Baby Ball: The official ball of the Leptons. If you want a succinct description of Baby Ball, think Bender from Futurama. 'Nough said. Even the voice is uncannily similar.

Duleena Duneeda: Duleena Duneeda, or DD as her friends call her, is not only the team “pretty girl,” but a real Dr. Jekyll and Mr. Hyde character. A total sweety with a huge heart when you get on her good side, but a psychopathic ball of rage who won’t hesitate to tear you limb from limb when you get on her bad side. For the most part, she seems to at least be able to limit her rage to screaming when she’s around her team mates, but unleashes some wicked kung fu Jacky Chan moves on strangers when they get in her way (see the bar fight scene in episode 7).

Flip Champion: Flip is bar far the weirdest member of the Leptons, maybe even in the entire series (surpassing even Crayzar), and at the same time (IMO), the most complex. He is essentially a human torso who wears a sensory deprivation mask that looks like a traffic light. He willingly removed his limbs so as to (as far as I can tell) perfect his martial arts without having to depend on them (like a crutch). I’m not sure what the sensory deprivation mask is all about, or if it really deprives him of all his senses (he certainly seems to be able to carry on a conversation, suggesting that at least his hearing is intact… or maybe even this is picked up by his well-honed sixth sense), but it presumably works to deprive him of vision at least. He is able to handle objects using his navel as a towel fight between him and DD demonstrates.

But wait, there’s more! Flip has a secret weapon that he puts towards the Lepton’s advantage during game time: UMBILICUS!!!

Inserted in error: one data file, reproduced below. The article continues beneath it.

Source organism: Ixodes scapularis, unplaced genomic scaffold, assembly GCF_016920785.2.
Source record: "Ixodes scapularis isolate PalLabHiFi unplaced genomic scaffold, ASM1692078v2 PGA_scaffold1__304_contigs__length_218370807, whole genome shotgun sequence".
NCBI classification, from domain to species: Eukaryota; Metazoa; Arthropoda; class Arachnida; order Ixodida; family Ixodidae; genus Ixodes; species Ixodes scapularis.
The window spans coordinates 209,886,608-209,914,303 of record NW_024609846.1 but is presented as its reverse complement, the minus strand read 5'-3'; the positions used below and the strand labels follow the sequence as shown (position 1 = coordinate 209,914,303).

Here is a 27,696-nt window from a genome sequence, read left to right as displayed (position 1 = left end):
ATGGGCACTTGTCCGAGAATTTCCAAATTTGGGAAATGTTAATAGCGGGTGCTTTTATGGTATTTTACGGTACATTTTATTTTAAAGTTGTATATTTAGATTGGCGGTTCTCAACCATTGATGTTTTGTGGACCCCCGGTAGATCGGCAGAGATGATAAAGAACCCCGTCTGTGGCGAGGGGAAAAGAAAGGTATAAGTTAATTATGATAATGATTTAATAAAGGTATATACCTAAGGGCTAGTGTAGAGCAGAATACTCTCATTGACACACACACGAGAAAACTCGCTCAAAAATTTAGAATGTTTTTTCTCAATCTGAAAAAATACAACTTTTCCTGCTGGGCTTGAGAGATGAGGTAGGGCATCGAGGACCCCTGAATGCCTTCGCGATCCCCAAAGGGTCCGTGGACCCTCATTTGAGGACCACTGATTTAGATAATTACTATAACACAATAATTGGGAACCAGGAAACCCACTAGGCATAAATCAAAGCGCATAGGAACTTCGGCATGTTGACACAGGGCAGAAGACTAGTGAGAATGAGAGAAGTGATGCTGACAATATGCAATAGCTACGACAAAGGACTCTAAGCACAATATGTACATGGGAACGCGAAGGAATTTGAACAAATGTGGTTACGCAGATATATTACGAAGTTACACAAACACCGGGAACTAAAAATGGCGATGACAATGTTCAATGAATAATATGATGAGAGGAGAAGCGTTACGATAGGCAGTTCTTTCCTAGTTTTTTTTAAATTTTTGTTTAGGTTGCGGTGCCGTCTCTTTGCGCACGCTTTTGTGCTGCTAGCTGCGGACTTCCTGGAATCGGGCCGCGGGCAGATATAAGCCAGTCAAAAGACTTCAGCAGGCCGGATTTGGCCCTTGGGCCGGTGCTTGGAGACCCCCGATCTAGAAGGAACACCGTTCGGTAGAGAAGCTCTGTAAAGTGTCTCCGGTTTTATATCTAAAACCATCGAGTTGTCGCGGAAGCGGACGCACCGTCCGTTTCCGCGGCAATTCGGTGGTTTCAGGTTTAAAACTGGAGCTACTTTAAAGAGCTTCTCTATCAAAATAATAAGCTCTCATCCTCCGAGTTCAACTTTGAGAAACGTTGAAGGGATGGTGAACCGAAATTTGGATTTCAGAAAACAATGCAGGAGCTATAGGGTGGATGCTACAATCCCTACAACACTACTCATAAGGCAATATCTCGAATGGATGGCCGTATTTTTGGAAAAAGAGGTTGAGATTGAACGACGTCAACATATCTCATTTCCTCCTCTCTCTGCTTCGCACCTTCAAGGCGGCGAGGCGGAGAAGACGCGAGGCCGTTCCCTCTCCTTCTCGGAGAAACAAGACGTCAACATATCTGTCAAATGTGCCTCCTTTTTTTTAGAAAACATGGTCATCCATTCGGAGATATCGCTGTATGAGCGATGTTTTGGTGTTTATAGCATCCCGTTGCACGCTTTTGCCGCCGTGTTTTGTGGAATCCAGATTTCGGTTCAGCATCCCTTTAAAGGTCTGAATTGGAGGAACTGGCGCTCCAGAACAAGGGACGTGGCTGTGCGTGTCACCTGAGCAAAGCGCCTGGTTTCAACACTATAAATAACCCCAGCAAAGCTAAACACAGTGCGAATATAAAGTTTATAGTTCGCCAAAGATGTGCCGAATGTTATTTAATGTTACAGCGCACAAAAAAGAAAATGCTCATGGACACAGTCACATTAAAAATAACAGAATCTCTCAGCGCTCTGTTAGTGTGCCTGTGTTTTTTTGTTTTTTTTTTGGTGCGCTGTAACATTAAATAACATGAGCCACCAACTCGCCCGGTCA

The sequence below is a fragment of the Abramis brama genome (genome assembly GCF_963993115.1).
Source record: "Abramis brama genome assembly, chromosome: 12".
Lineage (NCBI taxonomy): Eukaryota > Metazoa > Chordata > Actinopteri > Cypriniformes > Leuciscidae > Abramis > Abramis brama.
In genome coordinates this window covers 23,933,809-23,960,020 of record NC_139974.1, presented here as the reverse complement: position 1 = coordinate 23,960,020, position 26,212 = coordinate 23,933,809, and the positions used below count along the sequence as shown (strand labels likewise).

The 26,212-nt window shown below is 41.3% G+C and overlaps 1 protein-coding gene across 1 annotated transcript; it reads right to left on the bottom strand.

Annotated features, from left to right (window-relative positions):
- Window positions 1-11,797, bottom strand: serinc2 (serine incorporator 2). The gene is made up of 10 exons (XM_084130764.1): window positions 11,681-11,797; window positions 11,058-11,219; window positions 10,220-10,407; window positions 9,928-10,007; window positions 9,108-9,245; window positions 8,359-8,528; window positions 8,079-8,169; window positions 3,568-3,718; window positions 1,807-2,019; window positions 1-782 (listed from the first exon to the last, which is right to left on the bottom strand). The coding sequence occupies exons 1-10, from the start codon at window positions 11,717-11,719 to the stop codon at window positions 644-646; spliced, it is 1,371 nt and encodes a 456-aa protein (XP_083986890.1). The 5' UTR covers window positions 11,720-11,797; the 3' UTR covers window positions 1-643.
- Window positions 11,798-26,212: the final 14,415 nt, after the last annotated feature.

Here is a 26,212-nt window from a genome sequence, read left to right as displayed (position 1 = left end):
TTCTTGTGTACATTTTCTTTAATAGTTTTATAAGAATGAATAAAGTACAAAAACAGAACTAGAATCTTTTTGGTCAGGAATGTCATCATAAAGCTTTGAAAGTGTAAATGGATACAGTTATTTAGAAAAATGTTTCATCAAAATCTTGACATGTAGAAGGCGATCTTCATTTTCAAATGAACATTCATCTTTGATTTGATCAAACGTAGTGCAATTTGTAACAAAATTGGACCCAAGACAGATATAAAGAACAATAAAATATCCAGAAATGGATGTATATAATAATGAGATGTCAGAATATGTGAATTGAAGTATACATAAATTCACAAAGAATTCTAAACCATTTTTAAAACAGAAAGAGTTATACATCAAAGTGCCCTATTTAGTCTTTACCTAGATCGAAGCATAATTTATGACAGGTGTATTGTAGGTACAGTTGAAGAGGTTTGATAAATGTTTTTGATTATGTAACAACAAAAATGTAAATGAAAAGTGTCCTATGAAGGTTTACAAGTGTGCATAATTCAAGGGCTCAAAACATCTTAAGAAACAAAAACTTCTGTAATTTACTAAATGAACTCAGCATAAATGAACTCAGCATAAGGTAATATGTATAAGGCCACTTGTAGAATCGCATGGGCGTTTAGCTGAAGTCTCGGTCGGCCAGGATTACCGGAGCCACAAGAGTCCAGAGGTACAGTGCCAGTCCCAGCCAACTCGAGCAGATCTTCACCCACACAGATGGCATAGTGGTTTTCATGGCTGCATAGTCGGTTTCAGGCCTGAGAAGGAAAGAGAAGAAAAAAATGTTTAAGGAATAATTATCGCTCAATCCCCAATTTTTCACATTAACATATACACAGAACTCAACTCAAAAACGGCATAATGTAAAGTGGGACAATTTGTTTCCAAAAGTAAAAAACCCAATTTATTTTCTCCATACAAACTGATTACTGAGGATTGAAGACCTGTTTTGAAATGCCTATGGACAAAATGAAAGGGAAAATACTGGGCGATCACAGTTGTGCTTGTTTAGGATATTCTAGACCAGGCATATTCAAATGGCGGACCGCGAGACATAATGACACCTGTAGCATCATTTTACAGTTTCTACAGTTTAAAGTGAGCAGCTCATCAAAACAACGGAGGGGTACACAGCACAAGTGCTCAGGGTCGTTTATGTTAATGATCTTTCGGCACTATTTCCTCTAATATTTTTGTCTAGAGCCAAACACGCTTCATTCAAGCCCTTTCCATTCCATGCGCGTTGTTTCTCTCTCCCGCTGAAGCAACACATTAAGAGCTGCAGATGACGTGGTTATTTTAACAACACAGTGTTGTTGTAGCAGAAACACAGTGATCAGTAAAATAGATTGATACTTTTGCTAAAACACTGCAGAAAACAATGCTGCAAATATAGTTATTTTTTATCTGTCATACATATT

:arrow_right: :arrow_right: :arrow_right: :arrow_right: :arrow_right: :arrow_right: :arrow_right: :arrow_right: :arrow_right: :arrow_right:

Umbilicus is… how shall I describe it… something like a light saber that Flip can project from his navel. It’s like an extremely powerful laser beam or energy ray that serves as a weapon. Flip gives it a lot of buff (for he’s sacrificed quite a bit to get it: his limbs and his sensory modalities) but almost every time he uses it, it turns out to be a flop. Gaz even grabs it in an attempt to intervene in a bit of horseplay between Flip and Baby Ball, saying, “Enough with the tentacle porn!” The story behind how he got umbilicus keeps changing every time he tells it. The original story, in Flip’s own words, is: “By removing my arms and legs, and wearing this sensory deprivation mask, and the study of dark tantric scrolls, I maximized my anomalous 12 pack rectus [?] of dominance, refocused my chi through the third navel chakra, and awakened the ultimate outy!” A real learned and well disciplined warrior, Flip Champion is.

Lulu: Lulu doesn’t say much. If fact, she doesn’t really say anything. She’s kind of a gentle beast who only growls and snarls. Despite her menacing demeanor, she’s actually quite the cowardly being who’s probably more afraid of you than you are of her. Unfortunately, she doesn’t receive a lot of character development, at least not so far in season 1, but she is a lovable character and an intricate member of the leptons.